Lee Doren of “How The World Works” explains how tax cuts and increases work in a progressive income tax system like we have here in the United States.
Let us examine some charts that help to illustrate this further.
Here is the tax burden by taxable income that came out at the middle of the Bush Presidency:
You see when tax rates are cut and the economy grows the upper and top parts of the PRODUCER CLASS (notice I did not say rich as many of the super rich are NOT producers) pay the lions share of federal income taxes. Those who produce actually produce more, invest more, take more risk and hire more people when the economy grows. So as they pay a lower tax rate they actually pay more in real dollars because they are punished less by moving their money and takling risk.
Now let us look at the tax burden as it is today. According to the Tax Foundation:
Incomes reported by tax returns at the high end of the income spectrum plummeted from 2007 to 2008, as did their share of the nation’s income and income taxes paid.
In 2008, the top 1 percent of tax returns paid 38.0 percent of all federal individual income taxes and earned 20.0 percent of adjusted gross income, compared to 2007 when those figures were 40.4 percent and 22.8 percent, respectively. Both of those figures—share of income and share of taxes paid—were their lowest since 2004 when the top 1 percent earned 19 percent of adjusted gross income (AGI) and paid 36.9 percent of federal individual income taxes.
Each year from 2005 to 2007, the top 1 percent’s constantly growing share of income earned and taxes paid set a record. That trend reversed in 2008. In fact, the income share for the top 1 percent of tax returns was lower in 2008 than in 2000, largely due to differences in capital gains.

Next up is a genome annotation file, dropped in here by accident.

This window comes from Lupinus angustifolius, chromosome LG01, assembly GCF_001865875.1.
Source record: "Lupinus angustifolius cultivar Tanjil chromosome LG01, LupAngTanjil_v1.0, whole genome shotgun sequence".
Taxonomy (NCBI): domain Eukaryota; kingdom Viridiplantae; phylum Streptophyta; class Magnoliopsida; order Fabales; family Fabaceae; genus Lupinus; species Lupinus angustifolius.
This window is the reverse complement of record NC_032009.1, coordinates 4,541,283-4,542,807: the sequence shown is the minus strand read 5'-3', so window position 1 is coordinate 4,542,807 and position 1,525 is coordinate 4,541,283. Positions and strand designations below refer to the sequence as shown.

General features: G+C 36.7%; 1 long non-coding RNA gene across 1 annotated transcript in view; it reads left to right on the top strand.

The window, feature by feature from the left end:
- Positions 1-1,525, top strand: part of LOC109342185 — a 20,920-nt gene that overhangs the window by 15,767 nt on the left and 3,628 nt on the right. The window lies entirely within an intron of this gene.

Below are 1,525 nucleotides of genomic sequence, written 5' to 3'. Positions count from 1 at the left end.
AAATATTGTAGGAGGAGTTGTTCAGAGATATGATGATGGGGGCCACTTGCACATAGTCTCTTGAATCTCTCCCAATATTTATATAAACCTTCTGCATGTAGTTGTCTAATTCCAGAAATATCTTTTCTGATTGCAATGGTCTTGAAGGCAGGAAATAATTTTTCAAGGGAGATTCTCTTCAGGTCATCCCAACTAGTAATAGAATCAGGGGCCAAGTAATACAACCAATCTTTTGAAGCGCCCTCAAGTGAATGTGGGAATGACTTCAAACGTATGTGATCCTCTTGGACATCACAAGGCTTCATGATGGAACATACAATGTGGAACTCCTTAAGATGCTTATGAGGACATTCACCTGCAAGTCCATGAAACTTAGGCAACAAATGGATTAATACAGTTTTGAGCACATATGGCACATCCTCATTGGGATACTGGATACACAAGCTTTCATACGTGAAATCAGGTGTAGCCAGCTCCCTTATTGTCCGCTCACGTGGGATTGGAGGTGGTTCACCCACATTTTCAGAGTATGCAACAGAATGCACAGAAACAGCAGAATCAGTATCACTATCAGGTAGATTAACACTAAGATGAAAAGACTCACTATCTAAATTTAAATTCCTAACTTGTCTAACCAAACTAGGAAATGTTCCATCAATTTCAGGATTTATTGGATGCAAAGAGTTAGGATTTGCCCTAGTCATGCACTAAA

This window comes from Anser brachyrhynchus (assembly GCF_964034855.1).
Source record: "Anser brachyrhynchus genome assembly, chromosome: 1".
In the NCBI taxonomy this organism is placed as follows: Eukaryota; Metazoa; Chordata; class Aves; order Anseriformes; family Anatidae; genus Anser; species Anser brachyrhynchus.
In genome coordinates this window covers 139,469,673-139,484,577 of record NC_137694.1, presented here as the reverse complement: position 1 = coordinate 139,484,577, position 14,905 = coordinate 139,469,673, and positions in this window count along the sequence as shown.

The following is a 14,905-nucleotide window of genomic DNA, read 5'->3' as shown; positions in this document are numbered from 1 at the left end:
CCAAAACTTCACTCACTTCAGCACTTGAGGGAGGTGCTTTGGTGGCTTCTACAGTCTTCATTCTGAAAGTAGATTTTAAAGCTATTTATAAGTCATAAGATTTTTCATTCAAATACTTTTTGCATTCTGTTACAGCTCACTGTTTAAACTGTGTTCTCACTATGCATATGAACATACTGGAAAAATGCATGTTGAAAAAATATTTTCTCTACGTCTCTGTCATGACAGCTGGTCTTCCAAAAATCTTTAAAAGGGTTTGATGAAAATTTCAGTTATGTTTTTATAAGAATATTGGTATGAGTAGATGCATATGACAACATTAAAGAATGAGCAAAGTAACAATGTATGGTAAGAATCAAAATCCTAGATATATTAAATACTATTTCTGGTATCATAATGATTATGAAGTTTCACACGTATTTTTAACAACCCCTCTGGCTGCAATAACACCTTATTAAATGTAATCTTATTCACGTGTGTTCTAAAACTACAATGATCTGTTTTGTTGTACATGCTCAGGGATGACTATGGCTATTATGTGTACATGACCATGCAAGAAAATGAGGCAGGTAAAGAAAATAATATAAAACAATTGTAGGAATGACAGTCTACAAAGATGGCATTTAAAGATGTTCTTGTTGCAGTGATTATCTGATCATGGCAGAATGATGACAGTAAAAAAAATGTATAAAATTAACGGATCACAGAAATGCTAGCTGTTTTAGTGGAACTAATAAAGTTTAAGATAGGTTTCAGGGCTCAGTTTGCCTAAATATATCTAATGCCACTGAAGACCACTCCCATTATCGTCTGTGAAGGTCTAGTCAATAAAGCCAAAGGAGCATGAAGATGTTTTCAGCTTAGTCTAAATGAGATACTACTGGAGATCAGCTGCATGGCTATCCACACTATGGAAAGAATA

Another indicator of this reversal in the income and tax shares of the top 1 percent is that during 2007, the top 1 percent had actually paid more in federal income tax than the bottom 95 percent, a comparison that was much remarked on a year ago. But the diminished income of the top 1 percent in 2008 means that the comparison no longer holds. During 2008, the bottom 95 percent (AGI under $159,619) paid 41.3 percent of the total collected, a larger share than the 38.0 percent paid by the top 1 percent (AGI over $380,354).
The top-earning 5 percent of taxpayers (AGI over $159,619), however, still paid far more than the bottom 95 percent. The top 5 percent earned 34.7 percent of the nation’s adjusted gross income, but paid approximately 58.7 percent of federal individual income taxes.
So why did the percentage of the tax burden of “the rich” during most of the Bush presidency go UP year after year till 2007, even after the so called “tax cuts to the rich”?
And why in 2008 did a huge portion of the tax burden get shifted to the working middle class and poor?
It is just as we said, if the incentive is there to produce, if the taxes are low and if the risk is measurable those wealthier Americans and producers will take more risk and be more economically active. If you remove the incentive by threatening them with taxes, cap & trade, ObamaCare, tons of regulations, bureaucrats and the corruption that always follows such policies it creates uncertainty investors and producers can no longer make a measured risk. This is when they bottle their money up or invest it in China, who is smart enough not to punish investors and producers for taking risk.
This shows that the tax rate that the producers or “the rich” pay is secondary to certainty, confidence, and economic growth as to how much tax they pay in real dollars.
It is ironic that the left, who claims to pass this stuff in the name of the middle class and “soaking the rich”, in real dollars accomplish exactly the opposite of their stated intent. It ends up that it is the producing middle class who gets soaked with more tax burden and more inflation.
The way to crush the middle class is to grind them between the millstones of taxation and inflation. – Vladimir Lenin